As speeding is one of the leading causes of accidents, speed bumps are often used to ensure that drivers observe the speed limit. These devices are used as traffic-cushion, helping to remind drivers to slow the pace of their vehicles. Although they are very efficient in achieving their goal, they obviously come with their own set of drawbacks.
Firstly, due to the stop-start procedure required to over speed bumps, vehicles tend to release more toxic fumes like CO2 and NO2. Secondly, every time a car passes over a speed bump, it burns roughly 5-10 ml of fuel, significantly reducing the vehicle’s fuel efficiency.
Also, according to a recent study, it appears that having speed bumps in residential areas results in a depreciation of the cumulative property value. Furthermore, speed bumps are an annoying obstacle for ambulances or other emergency services, where time is the most critical factor.
To fix these problems, many organizations are coming up with innovative designs that serve the same purpose while reducing inconvenience.
Badennova, a Spanish road safety organization, is currently working on liquid-filled roads. Because of the pressure caused by the weight of vehicles, those driving at the correct speed, aren’t affected by it. On the other hand, if a car is speeding, the pressure of the vehicle will cause a speed bump to appear in front of the wheels.
The liquid used is a non-Newtonian fluid, meaning that it changes viscosity in different situations. Thus, a gentle poke will keep the fluid in a thick liquid state but will turn solid when hit with a solid punch. The testing process for these speed bumps has been conducted in Spain, Germany, and Israel. However, the company has no plans to extend its operation to the US yet.
Smartbumps is another organization that is working on smart speed bumps. This company use sensors, installed right before the bump, to monitor the speed and then react accordingly. If the driver crosses the regulated limit, the bump will rise; however, if he’s driving at the correct rate, the speed bump will stay flat.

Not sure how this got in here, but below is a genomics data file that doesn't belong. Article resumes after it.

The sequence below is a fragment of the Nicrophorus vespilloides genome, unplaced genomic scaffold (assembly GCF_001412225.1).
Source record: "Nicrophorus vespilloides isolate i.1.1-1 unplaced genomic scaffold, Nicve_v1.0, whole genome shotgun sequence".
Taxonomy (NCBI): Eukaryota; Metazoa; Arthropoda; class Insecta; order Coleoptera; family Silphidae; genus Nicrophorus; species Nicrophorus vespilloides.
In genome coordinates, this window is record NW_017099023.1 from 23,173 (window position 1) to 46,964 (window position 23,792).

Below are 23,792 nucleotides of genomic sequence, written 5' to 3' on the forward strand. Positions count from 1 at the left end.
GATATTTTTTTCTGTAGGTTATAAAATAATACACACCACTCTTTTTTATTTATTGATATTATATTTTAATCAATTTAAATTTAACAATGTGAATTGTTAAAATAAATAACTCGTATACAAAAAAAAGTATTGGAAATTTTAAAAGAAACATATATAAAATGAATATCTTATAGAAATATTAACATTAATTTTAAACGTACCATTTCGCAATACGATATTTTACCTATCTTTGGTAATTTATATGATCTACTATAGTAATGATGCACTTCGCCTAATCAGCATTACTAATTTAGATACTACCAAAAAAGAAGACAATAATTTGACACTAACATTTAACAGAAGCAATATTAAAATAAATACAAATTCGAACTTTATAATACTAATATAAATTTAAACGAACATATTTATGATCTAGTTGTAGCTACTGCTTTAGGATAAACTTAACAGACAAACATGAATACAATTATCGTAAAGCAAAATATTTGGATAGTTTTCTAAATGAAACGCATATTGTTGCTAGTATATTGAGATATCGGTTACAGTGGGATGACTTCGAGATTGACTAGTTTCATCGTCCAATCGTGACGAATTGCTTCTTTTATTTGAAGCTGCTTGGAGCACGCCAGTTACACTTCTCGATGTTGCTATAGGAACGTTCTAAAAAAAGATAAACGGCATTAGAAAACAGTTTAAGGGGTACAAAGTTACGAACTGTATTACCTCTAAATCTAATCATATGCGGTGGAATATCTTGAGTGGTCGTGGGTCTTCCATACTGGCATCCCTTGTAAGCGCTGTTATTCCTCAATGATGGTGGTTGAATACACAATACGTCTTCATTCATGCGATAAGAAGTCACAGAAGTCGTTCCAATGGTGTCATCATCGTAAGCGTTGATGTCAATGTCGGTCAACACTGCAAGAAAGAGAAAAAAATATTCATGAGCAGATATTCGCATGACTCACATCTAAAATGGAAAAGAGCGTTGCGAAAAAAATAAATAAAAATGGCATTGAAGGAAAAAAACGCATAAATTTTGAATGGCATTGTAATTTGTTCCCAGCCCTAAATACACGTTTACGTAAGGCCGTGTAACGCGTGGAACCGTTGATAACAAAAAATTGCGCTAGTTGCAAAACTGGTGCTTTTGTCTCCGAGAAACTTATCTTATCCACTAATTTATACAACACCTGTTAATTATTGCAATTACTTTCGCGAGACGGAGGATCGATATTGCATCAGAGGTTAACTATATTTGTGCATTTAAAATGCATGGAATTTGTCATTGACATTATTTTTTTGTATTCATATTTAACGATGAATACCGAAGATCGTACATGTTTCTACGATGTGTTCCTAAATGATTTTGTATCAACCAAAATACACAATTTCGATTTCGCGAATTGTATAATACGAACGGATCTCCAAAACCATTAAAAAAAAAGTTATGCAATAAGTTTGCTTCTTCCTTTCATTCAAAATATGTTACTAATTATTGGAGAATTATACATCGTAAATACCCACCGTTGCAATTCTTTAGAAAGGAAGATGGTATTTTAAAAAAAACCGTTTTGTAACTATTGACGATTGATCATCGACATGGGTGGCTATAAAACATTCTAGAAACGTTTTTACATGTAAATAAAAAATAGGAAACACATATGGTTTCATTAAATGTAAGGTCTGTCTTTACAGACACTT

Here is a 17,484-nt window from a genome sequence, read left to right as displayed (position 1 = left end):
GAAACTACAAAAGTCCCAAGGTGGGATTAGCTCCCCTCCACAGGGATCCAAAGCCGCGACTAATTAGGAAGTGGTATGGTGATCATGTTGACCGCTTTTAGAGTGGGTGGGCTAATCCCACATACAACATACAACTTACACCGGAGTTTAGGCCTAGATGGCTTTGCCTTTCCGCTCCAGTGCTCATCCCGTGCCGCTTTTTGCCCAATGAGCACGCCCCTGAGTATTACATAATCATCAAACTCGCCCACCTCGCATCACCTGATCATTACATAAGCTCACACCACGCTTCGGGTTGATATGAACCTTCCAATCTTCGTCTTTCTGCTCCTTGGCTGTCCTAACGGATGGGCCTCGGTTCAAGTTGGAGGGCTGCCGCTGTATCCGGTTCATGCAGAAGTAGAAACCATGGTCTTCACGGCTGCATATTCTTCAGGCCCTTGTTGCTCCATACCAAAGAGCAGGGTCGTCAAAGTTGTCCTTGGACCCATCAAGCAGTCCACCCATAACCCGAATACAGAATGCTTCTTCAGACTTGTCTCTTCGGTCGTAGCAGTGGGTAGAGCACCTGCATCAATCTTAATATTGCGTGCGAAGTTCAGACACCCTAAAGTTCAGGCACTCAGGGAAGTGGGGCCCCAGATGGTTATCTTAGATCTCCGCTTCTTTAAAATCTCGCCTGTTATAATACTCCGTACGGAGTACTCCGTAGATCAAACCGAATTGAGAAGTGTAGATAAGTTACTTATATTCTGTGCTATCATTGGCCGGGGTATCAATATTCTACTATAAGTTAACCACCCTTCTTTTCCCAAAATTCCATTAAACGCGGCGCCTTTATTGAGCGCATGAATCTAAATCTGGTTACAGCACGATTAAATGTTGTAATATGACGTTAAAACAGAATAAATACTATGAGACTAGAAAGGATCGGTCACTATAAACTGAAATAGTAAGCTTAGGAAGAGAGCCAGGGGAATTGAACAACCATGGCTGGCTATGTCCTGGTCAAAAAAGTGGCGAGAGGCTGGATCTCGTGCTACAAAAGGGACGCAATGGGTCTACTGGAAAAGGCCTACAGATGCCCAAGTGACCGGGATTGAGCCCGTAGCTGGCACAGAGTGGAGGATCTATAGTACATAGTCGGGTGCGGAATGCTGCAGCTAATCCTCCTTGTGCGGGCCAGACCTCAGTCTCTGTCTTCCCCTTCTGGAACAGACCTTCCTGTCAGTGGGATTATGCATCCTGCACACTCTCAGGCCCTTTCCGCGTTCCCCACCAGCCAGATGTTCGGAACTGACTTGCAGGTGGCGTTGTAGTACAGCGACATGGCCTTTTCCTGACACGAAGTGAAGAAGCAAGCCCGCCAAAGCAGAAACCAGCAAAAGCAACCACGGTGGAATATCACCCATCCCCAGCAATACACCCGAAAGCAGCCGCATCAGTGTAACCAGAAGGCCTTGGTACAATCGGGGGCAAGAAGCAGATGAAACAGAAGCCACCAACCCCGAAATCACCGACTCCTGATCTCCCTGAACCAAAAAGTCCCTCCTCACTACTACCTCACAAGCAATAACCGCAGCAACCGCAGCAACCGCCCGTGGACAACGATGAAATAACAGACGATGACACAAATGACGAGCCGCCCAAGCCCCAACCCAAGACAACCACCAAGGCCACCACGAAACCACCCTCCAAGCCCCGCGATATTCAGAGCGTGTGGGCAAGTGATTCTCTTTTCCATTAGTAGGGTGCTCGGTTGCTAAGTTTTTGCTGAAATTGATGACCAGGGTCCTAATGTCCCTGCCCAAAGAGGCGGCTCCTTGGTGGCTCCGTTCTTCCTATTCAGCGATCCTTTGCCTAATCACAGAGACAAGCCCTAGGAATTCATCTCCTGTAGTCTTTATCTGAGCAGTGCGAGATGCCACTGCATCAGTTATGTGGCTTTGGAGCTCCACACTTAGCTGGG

These speed bumps are powered by electricity and use about 10 kW/month each. However, to reduce the environmental impact that a large number of these could cause, they would need to be powered by a renewable source of electricity. Using solar panels would probably be the best solution even though it may be quite expensive on a larger scale. They are low maintenance, water, and dirt resistant, and only require basic installation.
Smartbumps and Badennova’s concepts seem very interesting since they only punish speeding drivers instead of being a hindrance to everyone. However, this kind of design comes with some warnings. For example, if the smart seed bump doesn’t go down fast enough, then it would be no better than an old speed bump. The opposite is also true. If it doesn’t go up on time, then it’s merely useless…
Both concepts are ready for testing, but there might be some constraints. For instance, in developed countries like the US, installing the systems can be easier as the roads are better maintained. In developing countries like India, however, it might be very challenging to incorporate as many roads are still unpaved in some regions of the country. Furthermore, their long term reliability is still not proven. And what happens when used in countries where the climate is super cold, like in Canada.
With that being said, the results of the tests will decide on their fate. In all cases, these smart speed bumps would be much appreciated by tuners or supercars owners who wouldn’t have to risk cracking their front lips every time they go over one.
Keep your fingers crossed, people!